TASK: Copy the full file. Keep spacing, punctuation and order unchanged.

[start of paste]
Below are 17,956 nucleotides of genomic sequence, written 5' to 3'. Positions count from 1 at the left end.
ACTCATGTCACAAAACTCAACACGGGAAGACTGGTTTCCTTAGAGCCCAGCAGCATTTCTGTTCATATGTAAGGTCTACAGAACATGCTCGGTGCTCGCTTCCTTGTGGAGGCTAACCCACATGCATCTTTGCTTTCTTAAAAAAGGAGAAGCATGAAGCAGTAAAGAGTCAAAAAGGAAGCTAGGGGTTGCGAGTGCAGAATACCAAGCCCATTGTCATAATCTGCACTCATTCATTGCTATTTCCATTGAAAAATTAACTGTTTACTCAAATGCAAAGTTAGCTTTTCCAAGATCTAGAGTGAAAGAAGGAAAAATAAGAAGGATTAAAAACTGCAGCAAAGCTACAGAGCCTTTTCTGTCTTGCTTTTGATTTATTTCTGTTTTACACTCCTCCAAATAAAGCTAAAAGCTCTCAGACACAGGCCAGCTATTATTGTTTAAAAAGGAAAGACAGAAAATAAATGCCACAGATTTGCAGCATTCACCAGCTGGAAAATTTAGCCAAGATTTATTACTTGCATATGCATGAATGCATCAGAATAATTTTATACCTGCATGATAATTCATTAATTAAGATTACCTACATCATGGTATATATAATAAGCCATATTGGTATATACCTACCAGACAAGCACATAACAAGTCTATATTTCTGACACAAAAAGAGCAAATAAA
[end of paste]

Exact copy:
Below are 17,956 nucleotides of genomic sequence, written 5' to 3'. Positions count from 1 at the left end.
ACTCATGTCACAAAACTCAACACGGGAAGACTGGTTTCCTTAGAGCCCAGCAGCATTTCTGTTCATATGTAAGGTCTACAGAACATGCTCGGTGCTCGCTTCCTTGTGGAGGCTAACCCACATGCATCTTTGCTTTCTTAAAAAAGGAGAAGCATGAAGCAGTAAAGAGTCAAAAAGGAAGCTAGGGGTTGCGAGTGCAGAATACCAAGCCCATTGTCATAATCTGCACTCATTCATTGCTATTTCCATTGAAAAATTAACTGTTTACTCAAATGCAAAGTTAGCTTTTCCAAGATCTAGAGTGAAAGAAGGAAAAATAAGAAGGATTAAAAACTGCAGCAAAGCTACAGAGCCTTTTCTGTCTTGCTTTTGATTTATTTCTGTTTTACACTCCTCCAAATAAAGCTAAAAGCTCTCAGACACAGGCCAGCTATTATTGTTTAAAAAGGAAAGACAGAAAATAAATGCCACAGATTTGCAGCATTCACCAGCTGGAAAATTTAGCCAAGATTTATTACTTGCATATGCATGAATGCATCAGAATAATTTTATACCTGCATGATAATTCATTAATTAAGATTACCTACATCATGGTATATATAATAAGCCATATTGGTATATACCTACCAGACAAGCACATAACAAGTCTATATTTCTGACACAAAAAGAGCAAATAAA